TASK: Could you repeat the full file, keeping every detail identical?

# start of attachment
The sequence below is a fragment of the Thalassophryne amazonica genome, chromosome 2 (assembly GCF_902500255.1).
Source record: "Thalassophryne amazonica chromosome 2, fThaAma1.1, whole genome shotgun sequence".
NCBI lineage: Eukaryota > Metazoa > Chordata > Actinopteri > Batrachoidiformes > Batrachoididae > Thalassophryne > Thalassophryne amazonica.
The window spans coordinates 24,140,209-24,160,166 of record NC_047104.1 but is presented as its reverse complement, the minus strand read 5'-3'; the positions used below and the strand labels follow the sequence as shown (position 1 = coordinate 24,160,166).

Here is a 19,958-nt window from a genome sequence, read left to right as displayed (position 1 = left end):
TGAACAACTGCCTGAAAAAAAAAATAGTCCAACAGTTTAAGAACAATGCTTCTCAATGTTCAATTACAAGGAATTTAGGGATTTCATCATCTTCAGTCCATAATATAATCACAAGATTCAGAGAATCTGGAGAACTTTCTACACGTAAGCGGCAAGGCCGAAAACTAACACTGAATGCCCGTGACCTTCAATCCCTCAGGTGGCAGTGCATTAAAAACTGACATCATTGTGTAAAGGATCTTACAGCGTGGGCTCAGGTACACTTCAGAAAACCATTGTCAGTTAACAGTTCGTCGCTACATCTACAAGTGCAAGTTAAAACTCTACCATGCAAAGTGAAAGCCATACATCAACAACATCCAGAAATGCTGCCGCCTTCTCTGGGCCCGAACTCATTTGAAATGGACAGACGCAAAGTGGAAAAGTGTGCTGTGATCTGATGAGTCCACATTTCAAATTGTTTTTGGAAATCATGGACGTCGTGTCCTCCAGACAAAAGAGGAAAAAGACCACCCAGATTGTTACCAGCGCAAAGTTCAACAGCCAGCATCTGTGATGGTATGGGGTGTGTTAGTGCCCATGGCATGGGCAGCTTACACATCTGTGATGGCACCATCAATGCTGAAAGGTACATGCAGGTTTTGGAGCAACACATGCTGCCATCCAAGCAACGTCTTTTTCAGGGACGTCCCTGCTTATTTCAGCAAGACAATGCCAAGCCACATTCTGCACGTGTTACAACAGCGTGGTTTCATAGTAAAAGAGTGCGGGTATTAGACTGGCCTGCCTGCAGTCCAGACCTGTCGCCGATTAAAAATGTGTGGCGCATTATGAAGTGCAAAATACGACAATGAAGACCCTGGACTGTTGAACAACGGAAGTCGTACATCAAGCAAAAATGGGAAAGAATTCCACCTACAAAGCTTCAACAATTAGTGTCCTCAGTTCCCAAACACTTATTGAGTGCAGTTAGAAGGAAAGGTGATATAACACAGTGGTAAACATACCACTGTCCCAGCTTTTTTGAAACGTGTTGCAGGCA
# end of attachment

The sequence below is a fragment of the Thalassophryne amazonica genome, chromosome 2 (assembly GCF_902500255.1).
Source record: "Thalassophryne amazonica chromosome 2, fThaAma1.1, whole genome shotgun sequence".
NCBI lineage: Eukaryota > Metazoa > Chordata > Actinopteri > Batrachoidiformes > Batrachoididae > Thalassophryne > Thalassophryne amazonica.
The window spans coordinates 24,140,209-24,160,166 of record NC_047104.1 but is presented as its reverse complement, the minus strand read 5'-3'; the positions used below and the strand labels follow the sequence as shown (position 1 = coordinate 24,160,166).

Here is a 19,958-nt window from a genome sequence, read left to right as displayed (position 1 = left end):
TGAACAACTGCCTGAAAAAAAAAATAGTCCAACAGTTTAAGAACAATGCTTCTCAATGTTCAATTACAAGGAATTTAGGGATTTCATCATCTTCAGTCCATAATATAATCACAAGATTCAGAGAATCTGGAGAACTTTCTACACGTAAGCGGCAAGGCCGAAAACTAACACTGAATGCCCGTGACCTTCAATCCCTCAGGTGGCAGTGCATTAAAAACTGACATCATTGTGTAAAGGATCTTACAGCGTGGGCTCAGGTACACTTCAGAAAACCATTGTCAGTTAACAGTTCGTCGCTACATCTACAAGTGCAAGTTAAAACTCTACCATGCAAAGTGAAAGCCATACATCAACAACATCCAGAAATGCTGCCGCCTTCTCTGGGCCCGAACTCATTTGAAATGGACAGACGCAAAGTGGAAAAGTGTGCTGTGATCTGATGAGTCCACATTTCAAATTGTTTTTGGAAATCATGGACGTCGTGTCCTCCAGACAAAAGAGGAAAAAGACCACCCAGATTGTTACCAGCGCAAAGTTCAACAGCCAGCATCTGTGATGGTATGGGGTGTGTTAGTGCCCATGGCATGGGCAGCTTACACATCTGTGATGGCACCATCAATGCTGAAAGGTACATGCAGGTTTTGGAGCAACACATGCTGCCATCCAAGCAACGTCTTTTTCAGGGACGTCCCTGCTTATTTCAGCAAGACAATGCCAAGCCACATTCTGCACGTGTTACAACAGCGTGGTTTCATAGTAAAAGAGTGCGGGTATTAGACTGGCCTGCCTGCAGTCCAGACCTGTCGCCGATTAAAAATGTGTGGCGCATTATGAAGTGCAAAATACGACAATGAAGACCCTGGACTGTTGAACAACGGAAGTCGTACATCAAGCAAAAATGGGAAAGAATTCCACCTACAAAGCTTCAACAATTAGTGTCCTCAGTTCCCAAACACTTATTGAGTGCAGTTAGAAGGAAAGGTGATATAACACAGTGGTAAACATACCACTGTCCCAGCTTTTTTGAAACGTGTTGCAGGCA